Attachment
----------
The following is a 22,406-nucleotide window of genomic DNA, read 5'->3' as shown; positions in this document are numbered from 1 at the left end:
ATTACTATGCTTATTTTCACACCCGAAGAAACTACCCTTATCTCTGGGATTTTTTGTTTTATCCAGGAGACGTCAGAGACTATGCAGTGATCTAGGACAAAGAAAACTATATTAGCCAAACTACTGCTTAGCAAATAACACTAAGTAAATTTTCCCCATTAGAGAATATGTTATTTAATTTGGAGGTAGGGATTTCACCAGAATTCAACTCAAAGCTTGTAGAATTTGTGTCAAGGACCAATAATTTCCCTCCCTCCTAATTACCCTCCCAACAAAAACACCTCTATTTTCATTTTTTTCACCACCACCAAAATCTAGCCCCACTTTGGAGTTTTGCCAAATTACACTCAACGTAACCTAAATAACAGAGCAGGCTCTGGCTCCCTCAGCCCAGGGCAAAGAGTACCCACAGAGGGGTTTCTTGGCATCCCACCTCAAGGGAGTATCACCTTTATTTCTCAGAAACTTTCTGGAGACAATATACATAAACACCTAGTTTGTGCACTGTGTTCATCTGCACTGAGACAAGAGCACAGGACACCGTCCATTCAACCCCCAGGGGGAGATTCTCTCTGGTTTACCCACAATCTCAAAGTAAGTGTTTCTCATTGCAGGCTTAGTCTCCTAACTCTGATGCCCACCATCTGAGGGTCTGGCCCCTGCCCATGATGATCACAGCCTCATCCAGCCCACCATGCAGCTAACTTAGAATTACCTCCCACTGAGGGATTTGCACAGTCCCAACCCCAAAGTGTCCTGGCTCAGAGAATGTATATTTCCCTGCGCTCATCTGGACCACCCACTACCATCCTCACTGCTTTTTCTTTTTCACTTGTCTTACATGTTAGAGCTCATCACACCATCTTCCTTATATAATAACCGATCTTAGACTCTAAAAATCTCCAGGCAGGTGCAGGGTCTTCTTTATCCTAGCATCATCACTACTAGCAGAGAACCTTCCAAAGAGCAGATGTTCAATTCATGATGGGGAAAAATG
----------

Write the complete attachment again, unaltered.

The following is a 22,406-nucleotide window of genomic DNA, read 5'->3' as shown; positions in this document are numbered from 1 at the left end:
ATTACTATGCTTATTTTCACACCCGAAGAAACTACCCTTATCTCTGGGATTTTTTGTTTTATCCAGGAGACGTCAGAGACTATGCAGTGATCTAGGACAAAGAAAACTATATTAGCCAAACTACTGCTTAGCAAATAACACTAAGTAAATTTTCCCCATTAGAGAATATGTTATTTAATTTGGAGGTAGGGATTTCACCAGAATTCAACTCAAAGCTTGTAGAATTTGTGTCAAGGACCAATAATTTCCCTCCCTCCTAATTACCCTCCCAACAAAAACACCTCTATTTTCATTTTTTTCACCACCACCAAAATCTAGCCCCACTTTGGAGTTTTGCCAAATTACACTCAACGTAACCTAAATAACAGAGCAGGCTCTGGCTCCCTCAGCCCAGGGCAAAGAGTACCCACAGAGGGGTTTCTTGGCATCCCACCTCAAGGGAGTATCACCTTTATTTCTCAGAAACTTTCTGGAGACAATATACATAAACACCTAGTTTGTGCACTGTGTTCATCTGCACTGAGACAAGAGCACAGGACACCGTCCATTCAACCCCCAGGGGGAGATTCTCTCTGGTTTACCCACAATCTCAAAGTAAGTGTTTCTCATTGCAGGCTTAGTCTCCTAACTCTGATGCCCACCATCTGAGGGTCTGGCCCCTGCCCATGATGATCACAGCCTCATCCAGCCCACCATGCAGCTAACTTAGAATTACCTCCCACTGAGGGATTTGCACAGTCCCAACCCCAAAGTGTCCTGGCTCAGAGAATGTATATTTCCCTGCGCTCATCTGGACCACCCACTACCATCCTCACTGCTTTTTCTTTTTCACTTGTCTTACATGTTAGAGCTCATCACACCATCTTCCTTATATAATAACCGATCTTAGACTCTAAAAATCTCCAGGCAGGTGCAGGGTCTTCTTTATCCTAGCATCATCACTACTAGCAGAGAACCTTCCAAAGAGCAGATGTTCAATTCATGATGGGGAAAAATG